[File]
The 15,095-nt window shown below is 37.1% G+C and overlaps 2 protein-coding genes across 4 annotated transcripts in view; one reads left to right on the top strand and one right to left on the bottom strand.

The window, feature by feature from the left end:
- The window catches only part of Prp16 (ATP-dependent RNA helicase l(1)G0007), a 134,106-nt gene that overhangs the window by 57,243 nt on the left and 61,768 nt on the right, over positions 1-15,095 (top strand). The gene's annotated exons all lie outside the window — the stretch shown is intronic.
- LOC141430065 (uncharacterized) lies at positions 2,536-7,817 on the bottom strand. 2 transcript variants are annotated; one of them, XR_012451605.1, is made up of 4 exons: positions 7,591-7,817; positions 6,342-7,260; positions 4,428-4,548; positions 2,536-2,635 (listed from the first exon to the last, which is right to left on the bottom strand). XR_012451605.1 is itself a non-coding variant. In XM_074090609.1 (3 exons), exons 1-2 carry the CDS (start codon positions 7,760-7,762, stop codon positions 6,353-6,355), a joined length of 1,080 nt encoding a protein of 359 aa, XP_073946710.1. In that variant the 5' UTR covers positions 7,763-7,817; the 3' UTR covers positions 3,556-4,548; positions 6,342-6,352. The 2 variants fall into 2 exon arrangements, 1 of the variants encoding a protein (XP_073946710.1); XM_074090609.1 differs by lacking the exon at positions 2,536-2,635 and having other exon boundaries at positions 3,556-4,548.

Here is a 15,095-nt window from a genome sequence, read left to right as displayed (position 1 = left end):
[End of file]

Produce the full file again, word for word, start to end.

The 15,095-nt window shown below is 37.1% G+C and overlaps 2 protein-coding genes across 4 annotated transcripts in view; one reads left to right on the top strand and one right to left on the bottom strand.

The window, feature by feature from the left end:
- The window catches only part of Prp16 (ATP-dependent RNA helicase l(1)G0007), a 134,106-nt gene that overhangs the window by 57,243 nt on the left and 61,768 nt on the right, over positions 1-15,095 (top strand). The gene's annotated exons all lie outside the window — the stretch shown is intronic.
- LOC141430065 (uncharacterized) lies at positions 2,536-7,817 on the bottom strand. 2 transcript variants are annotated; one of them, XR_012451605.1, is made up of 4 exons: positions 7,591-7,817; positions 6,342-7,260; positions 4,428-4,548; positions 2,536-2,635 (listed from the first exon to the last, which is right to left on the bottom strand). XR_012451605.1 is itself a non-coding variant. In XM_074090609.1 (3 exons), exons 1-2 carry the CDS (start codon positions 7,760-7,762, stop codon positions 6,353-6,355), a joined length of 1,080 nt encoding a protein of 359 aa, XP_073946710.1. In that variant the 5' UTR covers positions 7,763-7,817; the 3' UTR covers positions 3,556-4,548; positions 6,342-6,352. The 2 variants fall into 2 exon arrangements, 1 of the variants encoding a protein (XP_073946710.1); XM_074090609.1 differs by lacking the exon at positions 2,536-2,635 and having other exon boundaries at positions 3,556-4,548.

Here is a 15,095-nt window from a genome sequence, read left to right as displayed (position 1 = left end):